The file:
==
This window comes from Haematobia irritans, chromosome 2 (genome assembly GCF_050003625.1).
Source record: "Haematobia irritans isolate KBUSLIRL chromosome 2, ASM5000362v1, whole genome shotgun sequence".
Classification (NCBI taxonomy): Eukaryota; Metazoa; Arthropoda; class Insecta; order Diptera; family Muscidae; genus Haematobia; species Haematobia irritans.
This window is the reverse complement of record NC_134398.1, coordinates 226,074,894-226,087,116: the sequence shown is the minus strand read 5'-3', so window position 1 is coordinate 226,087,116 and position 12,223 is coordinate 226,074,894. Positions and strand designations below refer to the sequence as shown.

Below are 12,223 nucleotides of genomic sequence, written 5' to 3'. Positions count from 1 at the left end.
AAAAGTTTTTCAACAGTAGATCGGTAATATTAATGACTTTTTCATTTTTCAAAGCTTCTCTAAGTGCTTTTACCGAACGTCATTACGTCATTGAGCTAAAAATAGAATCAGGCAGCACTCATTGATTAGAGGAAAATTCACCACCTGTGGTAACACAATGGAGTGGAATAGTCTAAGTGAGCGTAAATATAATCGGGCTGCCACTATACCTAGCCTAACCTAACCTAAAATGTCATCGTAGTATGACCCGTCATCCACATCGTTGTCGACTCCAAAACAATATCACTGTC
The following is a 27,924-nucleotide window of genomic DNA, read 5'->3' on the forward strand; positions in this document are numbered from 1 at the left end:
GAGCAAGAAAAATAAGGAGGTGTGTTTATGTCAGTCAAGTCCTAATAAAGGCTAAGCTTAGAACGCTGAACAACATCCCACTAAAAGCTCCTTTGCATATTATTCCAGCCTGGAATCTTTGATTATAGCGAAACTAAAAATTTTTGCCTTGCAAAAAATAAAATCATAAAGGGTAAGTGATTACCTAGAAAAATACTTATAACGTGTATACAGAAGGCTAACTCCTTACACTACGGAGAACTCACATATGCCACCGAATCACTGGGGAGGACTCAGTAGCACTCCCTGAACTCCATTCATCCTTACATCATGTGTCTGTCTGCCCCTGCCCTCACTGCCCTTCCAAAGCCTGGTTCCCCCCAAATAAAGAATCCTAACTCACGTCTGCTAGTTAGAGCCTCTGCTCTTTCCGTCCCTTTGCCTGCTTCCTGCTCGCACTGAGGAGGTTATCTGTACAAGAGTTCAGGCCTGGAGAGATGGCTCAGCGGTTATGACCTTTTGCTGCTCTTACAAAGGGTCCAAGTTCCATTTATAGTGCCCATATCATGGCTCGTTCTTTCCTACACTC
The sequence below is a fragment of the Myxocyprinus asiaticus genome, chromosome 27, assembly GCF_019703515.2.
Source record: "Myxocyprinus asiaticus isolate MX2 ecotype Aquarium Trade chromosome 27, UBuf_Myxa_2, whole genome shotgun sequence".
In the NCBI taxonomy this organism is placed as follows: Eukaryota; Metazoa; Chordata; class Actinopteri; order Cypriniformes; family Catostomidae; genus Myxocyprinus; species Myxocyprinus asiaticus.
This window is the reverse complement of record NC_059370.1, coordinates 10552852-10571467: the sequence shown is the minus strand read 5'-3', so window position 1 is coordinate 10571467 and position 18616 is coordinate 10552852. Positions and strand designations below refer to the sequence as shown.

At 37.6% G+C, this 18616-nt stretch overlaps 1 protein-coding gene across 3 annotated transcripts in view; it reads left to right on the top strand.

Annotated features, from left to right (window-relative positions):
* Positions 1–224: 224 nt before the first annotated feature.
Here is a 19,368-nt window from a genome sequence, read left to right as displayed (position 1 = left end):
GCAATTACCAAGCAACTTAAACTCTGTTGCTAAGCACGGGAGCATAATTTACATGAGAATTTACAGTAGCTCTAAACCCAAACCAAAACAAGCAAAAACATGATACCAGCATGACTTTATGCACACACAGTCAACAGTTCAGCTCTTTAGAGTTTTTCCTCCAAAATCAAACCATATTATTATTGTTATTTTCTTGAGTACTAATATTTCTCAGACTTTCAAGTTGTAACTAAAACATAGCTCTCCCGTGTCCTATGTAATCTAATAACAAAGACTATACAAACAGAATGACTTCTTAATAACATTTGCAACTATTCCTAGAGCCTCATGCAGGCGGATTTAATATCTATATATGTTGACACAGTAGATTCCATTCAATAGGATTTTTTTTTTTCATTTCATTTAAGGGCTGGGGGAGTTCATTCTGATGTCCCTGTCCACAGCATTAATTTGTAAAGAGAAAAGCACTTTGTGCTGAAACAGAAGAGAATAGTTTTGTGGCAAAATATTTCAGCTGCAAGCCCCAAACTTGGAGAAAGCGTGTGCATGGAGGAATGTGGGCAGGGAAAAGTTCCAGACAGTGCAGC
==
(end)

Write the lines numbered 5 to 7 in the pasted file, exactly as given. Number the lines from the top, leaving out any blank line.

Below are 12,223 nucleotides of genomic sequence, written 5' to 3'. Positions count from 1 at the left end.
AAAAGTTTTTCAACAGTAGATCGGTAATATTAATGACTTTTTCATTTTTCAAAGCTTCTCTAAGTGCTTTTACCGAACGTCATTACGTCATTGAGCTAAAAATAGAATCAGGCAGCACTCATTGATTAGAGGAAAATTCACCACCTGTGGTAACACAATGGAGTGGAATAGTCTAAGTGAGCGTAAATATAATCGGGCTGCCACTATACCTAGCCTAACCTAACCTAAAATGTCATCGTAGTATGACCCGTCATCCACATCGTTGTCGACTCCAAAACAATATCACTGTC
The following is a 27,924-nucleotide window of genomic DNA, read 5'->3' on the forward strand; positions in this document are numbered from 1 at the left end: